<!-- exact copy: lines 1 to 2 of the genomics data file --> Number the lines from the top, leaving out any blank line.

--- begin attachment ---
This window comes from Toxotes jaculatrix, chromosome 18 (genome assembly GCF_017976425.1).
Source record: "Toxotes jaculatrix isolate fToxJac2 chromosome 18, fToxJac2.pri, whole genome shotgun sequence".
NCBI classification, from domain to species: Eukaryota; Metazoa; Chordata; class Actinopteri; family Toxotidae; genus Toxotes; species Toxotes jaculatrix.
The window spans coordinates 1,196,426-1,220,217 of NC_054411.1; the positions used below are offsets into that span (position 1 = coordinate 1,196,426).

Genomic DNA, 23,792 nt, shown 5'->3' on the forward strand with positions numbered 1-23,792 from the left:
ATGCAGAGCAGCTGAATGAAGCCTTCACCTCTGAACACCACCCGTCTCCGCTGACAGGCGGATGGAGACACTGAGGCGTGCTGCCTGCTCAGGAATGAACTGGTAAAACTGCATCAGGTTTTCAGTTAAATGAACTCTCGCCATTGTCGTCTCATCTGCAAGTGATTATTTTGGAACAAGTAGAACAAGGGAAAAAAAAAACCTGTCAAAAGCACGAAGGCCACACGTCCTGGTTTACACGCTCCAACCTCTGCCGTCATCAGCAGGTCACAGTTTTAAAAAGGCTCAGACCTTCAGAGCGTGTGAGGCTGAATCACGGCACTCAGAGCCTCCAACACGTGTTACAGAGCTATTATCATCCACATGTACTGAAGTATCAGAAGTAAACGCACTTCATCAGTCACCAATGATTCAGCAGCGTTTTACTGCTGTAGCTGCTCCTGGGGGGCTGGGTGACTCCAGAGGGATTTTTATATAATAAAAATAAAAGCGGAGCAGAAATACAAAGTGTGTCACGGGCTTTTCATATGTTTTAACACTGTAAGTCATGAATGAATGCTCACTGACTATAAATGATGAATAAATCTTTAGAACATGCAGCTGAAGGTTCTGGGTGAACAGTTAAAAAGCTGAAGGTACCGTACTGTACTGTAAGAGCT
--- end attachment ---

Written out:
This window comes from Toxotes jaculatrix, chromosome 18 (genome assembly GCF_017976425.1).
Source record: "Toxotes jaculatrix isolate fToxJac2 chromosome 18, fToxJac2.pri, whole genome shotgun sequence".